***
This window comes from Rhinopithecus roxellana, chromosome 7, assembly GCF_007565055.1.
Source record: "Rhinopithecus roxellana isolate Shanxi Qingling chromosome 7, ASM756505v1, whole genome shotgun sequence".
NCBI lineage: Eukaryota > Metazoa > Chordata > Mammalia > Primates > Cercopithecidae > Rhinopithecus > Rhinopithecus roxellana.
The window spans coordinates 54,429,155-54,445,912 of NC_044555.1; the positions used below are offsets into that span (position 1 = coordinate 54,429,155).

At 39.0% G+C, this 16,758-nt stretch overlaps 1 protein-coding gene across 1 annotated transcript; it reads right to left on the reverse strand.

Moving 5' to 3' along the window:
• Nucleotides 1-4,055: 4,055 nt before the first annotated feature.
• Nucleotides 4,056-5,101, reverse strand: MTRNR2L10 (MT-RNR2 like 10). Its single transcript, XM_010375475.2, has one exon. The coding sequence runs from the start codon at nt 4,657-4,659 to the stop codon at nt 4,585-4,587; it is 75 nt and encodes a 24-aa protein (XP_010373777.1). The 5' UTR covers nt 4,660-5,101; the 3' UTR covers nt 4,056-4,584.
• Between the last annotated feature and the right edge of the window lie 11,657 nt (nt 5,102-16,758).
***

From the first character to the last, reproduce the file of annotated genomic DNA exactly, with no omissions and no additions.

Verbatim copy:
This window comes from Rhinopithecus roxellana, chromosome 7, assembly GCF_007565055.1.
Source record: "Rhinopithecus roxellana isolate Shanxi Qingling chromosome 7, ASM756505v1, whole genome shotgun sequence".
NCBI lineage: Eukaryota > Metazoa > Chordata > Mammalia > Primates > Cercopithecidae > Rhinopithecus > Rhinopithecus roxellana.
The window spans coordinates 54,429,155-54,445,912 of NC_044555.1; the positions used below are offsets into that span (position 1 = coordinate 54,429,155).

At 39.0% G+C, this 16,758-nt stretch overlaps 1 protein-coding gene across 1 annotated transcript; it reads right to left on the reverse strand.

Moving 5' to 3' along the window:
• Nucleotides 1-4,055: 4,055 nt before the first annotated feature.
• Nucleotides 4,056-5,101, reverse strand: MTRNR2L10 (MT-RNR2 like 10). Its single transcript, XM_010375475.2, has one exon. The coding sequence runs from the start codon at nt 4,657-4,659 to the stop codon at nt 4,585-4,587; it is 75 nt and encodes a 24-aa protein (XP_010373777.1). The 5' UTR covers nt 4,660-5,101; the 3' UTR covers nt 4,056-4,584.
• Between the last annotated feature and the right edge of the window lie 11,657 nt (nt 5,102-16,758).